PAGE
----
$11,207
Enrollment
30,905

8. University of Texas at Austin

Austin, TX • Private

In-State Tuition
$10,610
Enrollment
40,329

9. New York University

New York, NY • Private

In-State Tuition
$51,828
Enrollment
26,339

10. University of Maryland - College Park

College Park, MD • Private

In-State Tuition
$10,595
Enrollment
30,184
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Top Skills For a Program Manager

The skills section on your resume can be almost as important as the experience section, so you want it to be an accurate portrayal of what you can do. Luckily, we've found all of the skills you'll need so even if you don't have these skills yet, you know what you need to work on. Out of all the resumes we looked through, 24.6% of program managers listed project management on their resume, but soft skills such as managerial skills and business skills are important as well.

12 Program Manager RESUME EXAMPLES

Best States For a Program Manager

Some places are better than others when it comes to starting a career as a program manager. The best states for people in this position are Rhode Island, California, Delaware, and New Jersey. Program managers make the most in Rhode Island with an average salary of $101,954. Whereas in California and Delaware, they would average $96,023 and $95,356, respectively. While program managers would only make an average of $94,604 in New Jersey, you would still make more there than in the rest of the country. We determined these as the best states based on job availability and pay. By finding the median salary, cost of living, and using the Bureau of Labor Statistics' Location Quotient, we narrowed down our list of states to these four.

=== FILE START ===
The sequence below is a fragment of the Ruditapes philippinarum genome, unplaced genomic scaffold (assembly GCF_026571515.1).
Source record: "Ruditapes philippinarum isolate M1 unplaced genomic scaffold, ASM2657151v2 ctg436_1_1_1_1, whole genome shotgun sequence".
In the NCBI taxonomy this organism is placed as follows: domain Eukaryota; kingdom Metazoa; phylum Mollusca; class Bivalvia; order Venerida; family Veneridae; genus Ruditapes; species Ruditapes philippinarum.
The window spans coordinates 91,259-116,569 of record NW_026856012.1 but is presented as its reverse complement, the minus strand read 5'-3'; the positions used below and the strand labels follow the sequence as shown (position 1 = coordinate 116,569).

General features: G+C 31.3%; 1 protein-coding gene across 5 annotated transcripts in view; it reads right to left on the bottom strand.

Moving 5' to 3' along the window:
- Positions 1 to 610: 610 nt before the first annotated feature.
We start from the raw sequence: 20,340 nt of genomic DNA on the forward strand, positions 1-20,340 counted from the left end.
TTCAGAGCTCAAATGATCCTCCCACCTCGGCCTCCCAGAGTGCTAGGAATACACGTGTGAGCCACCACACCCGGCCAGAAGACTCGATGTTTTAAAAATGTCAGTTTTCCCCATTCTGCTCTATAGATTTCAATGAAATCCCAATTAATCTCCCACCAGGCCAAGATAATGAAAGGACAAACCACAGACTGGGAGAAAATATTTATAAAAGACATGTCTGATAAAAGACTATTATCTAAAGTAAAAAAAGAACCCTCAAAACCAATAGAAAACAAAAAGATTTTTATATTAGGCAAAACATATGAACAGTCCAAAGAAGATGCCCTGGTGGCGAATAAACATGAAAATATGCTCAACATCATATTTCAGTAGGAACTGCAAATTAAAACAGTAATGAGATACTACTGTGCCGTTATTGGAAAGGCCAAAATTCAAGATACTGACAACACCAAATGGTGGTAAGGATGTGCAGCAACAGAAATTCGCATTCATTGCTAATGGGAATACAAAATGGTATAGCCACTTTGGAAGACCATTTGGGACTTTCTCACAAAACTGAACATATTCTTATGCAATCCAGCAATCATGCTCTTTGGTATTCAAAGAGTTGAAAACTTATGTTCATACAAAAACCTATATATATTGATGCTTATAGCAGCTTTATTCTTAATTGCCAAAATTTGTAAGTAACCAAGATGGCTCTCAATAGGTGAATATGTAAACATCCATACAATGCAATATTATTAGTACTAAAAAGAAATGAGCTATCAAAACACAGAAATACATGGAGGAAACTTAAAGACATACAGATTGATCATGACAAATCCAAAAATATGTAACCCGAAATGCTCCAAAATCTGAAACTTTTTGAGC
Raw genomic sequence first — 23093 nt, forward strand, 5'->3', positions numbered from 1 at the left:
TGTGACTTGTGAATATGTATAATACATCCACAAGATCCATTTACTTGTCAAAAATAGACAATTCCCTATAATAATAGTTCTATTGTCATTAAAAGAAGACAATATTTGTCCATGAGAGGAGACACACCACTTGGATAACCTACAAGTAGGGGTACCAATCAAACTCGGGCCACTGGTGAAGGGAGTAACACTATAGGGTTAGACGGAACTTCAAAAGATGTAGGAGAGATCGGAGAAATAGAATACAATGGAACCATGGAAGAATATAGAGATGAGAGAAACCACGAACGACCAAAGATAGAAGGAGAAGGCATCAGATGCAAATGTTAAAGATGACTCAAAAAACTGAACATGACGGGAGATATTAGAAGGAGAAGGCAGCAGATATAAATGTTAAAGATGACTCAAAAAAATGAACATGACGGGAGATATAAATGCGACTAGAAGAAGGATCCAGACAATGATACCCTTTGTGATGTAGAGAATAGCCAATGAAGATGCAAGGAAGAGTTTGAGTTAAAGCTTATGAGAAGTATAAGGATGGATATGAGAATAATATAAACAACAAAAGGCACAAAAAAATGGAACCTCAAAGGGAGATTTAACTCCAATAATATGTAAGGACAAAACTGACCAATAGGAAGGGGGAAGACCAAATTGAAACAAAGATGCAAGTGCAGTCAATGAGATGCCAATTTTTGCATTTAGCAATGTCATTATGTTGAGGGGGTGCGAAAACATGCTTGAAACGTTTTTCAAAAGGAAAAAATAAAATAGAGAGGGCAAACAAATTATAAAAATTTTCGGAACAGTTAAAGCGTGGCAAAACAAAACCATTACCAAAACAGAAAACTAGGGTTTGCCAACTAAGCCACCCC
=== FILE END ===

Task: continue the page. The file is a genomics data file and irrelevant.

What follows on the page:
1. Rhode Island

Total Program Manager Jobs:
287
Highest 10% Earn:
$170,000
Location Quotient:
1.26
Location Quotient is a measure used by the Bureau of Labor Statistics (BLS) to determine how concentrated a certain industry is in a single state compared to the nation as a whole. You can read more about how BLS calculates location quotients here

2. Virginia

Total Program Manager Jobs:
2,352
Highest 10% Earn:
$158,000
Location Quotient:
1.33
Location Quotient is a measure used by the Bureau of Labor Statistics (BLS) to determine how concentrated a certain industry is in a single state compared to the nation as a whole. You can read more about how BLS calculates location quotients here